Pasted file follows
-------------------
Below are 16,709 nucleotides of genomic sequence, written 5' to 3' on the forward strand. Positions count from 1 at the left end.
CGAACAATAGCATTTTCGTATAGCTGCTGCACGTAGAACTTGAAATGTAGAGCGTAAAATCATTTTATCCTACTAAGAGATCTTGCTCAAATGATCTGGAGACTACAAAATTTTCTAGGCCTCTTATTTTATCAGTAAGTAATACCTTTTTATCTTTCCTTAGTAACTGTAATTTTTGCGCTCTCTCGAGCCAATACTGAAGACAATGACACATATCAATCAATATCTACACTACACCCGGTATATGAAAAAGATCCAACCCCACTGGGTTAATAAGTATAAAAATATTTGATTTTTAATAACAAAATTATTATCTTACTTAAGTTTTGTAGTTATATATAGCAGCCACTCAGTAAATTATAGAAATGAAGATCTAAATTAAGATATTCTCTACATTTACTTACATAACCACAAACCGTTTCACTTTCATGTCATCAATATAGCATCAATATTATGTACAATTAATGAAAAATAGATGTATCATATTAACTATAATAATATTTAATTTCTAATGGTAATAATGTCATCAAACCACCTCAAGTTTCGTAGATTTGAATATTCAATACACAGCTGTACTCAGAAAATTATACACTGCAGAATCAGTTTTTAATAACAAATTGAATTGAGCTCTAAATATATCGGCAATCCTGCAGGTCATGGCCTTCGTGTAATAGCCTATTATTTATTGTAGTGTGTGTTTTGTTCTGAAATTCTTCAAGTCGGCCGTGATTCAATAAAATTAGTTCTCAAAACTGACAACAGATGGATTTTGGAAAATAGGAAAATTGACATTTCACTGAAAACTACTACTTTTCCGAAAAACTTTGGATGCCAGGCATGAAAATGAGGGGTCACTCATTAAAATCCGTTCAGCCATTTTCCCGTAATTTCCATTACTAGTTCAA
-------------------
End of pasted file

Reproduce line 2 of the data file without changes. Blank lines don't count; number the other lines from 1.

CGAACAATAGCATTTTCGTATAGCTGCTGCACGTAGAACTTGAAATGTAGAGCGTAAAATCATTTTATCCTACTAAGAGATCTTGCTCAAATGATCTGGAGACTACAAAATTTTCTAGGCCTCTTATTTTATCAGTAAGTAATACCTTTTTATCTTTCCTTAGTAACTGTAATTTTTGCGCTCTCTCGAGCCAATACTGAAGACAATGACACATATCAATCAATATCTACACTACACCCGGTATATGAAAAAGATCCAACCCCACTGGGTTAATAAGTATAAAAATATTTGATTTTTAATAACAAAATTATTATCTTACTTAAGTTTTGTAGTTATATATAGCAGCCACTCAGTAAATTATAGAAATGAAGATCTAAATTAAGATATTCTCTACATTTACTTACATAACCACAAACCGTTTCACTTTCATGTCATCAATATAGCATCAATATTATGTACAATTAATGAAAAATAGATGTATCATATTAACTATAATAATATTTAATTTCTAATGGTAATAATGTCATCAAACCACCTCAAGTTTCGTAGATTTGAATATTCAATACACAGCTGTACTCAGAAAATTATACACTGCAGAATCAGTTTTTAATAACAAATTGAATTGAGCTCTAAATATATCGGCAATCCTGCAGGTCATGGCCTTCGTGTAATAGCCTATTATTTATTGTAGTGTGTGTTTTGTTCTGAAATTCTTCAAGTCGGCCGTGATTCAATAAAATTAGTTCTCAAAACTGACAACAGATGGATTTTGGAAAATAGGAAAATTGACATTTCACTGAAAACTACTACTTTTCCGAAAAACTTTGGATGCCAGGCATGAAAATGAGGGGTCACTCATTAAAATCCGTTCAGCCATTTTCCCGTAATTTCCATTACTAGTTCAA